10. I work with young students (ages 5-10) and I agree with David that we are educating them for a future we can\’t begin to predict. I don\’t think many of our parents have realized that yet and they are reluctant to embrace technology as a vital element in the learning setting of their children. It seems that parents think of technology as games that may or may not be healthy activities for their child and then they fear the access to the Internet and socializing because of the media hype about safety concerns. We need to keep educating parents about a future where skills of autonomy, creativity and collaboration are highly valued and need to be inculcated at an early age.

  11. Deborah says:

    There were several good points that David made throughout the video about teaching/learning in the 21st century. However, most interesting to me is something I noticed about my learning while watching the video. I thought I was so relieved when he was going to state 3 concise key conditions converging on our classroom; I like bullet points. But the reality was I learned more from the casual conversation approach as he hopped from place to place in the video than the bullet points. Interesting!

  12. Elissa Reichstein-Saperstein says:

    Although I am watching this WAY after the fact….I really did enjoy many of the points that were made throughout the presentation.

    Musicians need to be able to work both as individuals AND ensemble players AT THE SAME TIME. As a music teacher, I strive to teach my students how to do this. Technology assists in this process.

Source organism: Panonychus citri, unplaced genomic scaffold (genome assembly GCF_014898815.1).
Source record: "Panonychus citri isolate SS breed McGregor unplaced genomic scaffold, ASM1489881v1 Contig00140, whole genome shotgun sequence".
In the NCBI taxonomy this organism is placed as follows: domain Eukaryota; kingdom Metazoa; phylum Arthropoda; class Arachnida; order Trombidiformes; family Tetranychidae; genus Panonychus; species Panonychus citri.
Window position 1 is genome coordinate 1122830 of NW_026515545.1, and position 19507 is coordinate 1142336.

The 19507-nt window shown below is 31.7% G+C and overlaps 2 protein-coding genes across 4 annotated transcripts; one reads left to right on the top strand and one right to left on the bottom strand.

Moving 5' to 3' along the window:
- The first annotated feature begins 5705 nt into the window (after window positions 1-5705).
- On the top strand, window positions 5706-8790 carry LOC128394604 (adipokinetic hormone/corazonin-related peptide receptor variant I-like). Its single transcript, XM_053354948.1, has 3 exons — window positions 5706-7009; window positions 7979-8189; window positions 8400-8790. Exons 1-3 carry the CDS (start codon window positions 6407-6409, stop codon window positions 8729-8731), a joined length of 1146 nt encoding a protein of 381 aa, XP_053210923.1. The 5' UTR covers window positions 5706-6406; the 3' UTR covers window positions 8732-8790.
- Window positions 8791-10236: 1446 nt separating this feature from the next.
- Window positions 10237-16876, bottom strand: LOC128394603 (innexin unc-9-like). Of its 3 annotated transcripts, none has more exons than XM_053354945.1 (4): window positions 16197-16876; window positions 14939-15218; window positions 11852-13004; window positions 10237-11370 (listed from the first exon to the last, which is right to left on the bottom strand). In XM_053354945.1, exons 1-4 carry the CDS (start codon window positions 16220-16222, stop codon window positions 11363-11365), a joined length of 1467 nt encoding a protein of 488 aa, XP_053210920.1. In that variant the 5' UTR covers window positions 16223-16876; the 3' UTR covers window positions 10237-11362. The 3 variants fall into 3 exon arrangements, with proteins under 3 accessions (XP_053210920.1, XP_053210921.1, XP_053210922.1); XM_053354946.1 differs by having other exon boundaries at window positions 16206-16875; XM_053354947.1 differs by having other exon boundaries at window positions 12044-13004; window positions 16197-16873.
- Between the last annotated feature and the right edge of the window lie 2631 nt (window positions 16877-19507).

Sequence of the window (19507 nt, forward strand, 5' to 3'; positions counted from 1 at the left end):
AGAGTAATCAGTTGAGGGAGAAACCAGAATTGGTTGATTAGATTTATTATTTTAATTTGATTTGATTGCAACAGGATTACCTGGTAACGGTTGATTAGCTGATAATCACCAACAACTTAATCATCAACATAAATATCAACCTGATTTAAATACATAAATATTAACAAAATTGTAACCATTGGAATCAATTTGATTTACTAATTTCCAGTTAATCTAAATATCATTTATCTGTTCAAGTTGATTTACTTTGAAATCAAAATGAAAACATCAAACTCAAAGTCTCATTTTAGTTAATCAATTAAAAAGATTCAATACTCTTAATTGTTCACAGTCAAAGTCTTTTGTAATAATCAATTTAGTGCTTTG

Using technology, my students are able to create projects (as individuals or small groups) and collaborate for opinions and ideas. In this “highly specialized” world, I believe that technology, while not teaching “social skills” in the traditional definition of the word actually allows our kids to cross boundaries and borders….pretty exciting stuff.

    I also LOVED that he spoke of the SELF-DIRECTED learning that takes place when the kids use the technology to create.

    I continue to work diligently to be an educator that does NOT chop the “tentacles” that my students create with their natural desire to explore, create and learn!

  13. […] K12 Online Conference begins in October.  You can view the archives here from the past year to 2006.  Sessions can be downloaded to your iPod or to your computer including Student Creation of Digital Documentaries, Asking Bigger Questions about Assessment, and presentations by David Warlick. […]

  14. […] extend David Warlick’s flight metaphor from the K-12 Online Preconference Keynote, is our focus on filters essentially because they equate a grounding of aircraft? Without access to […]

  15. […] took a little extra time at lunch today to attend David Warlick’s keynote for the K12 Online Conference. A full conference schedule is located […]

  16. […] Preconference Keynote – from David Warlick […]

  17. […] Do we want our discussions to be around what we can’t do? It isn’t so much about ‘New Boundaries‘ as it is about removing boundaries. There were holes in the Berlin wall for years… […]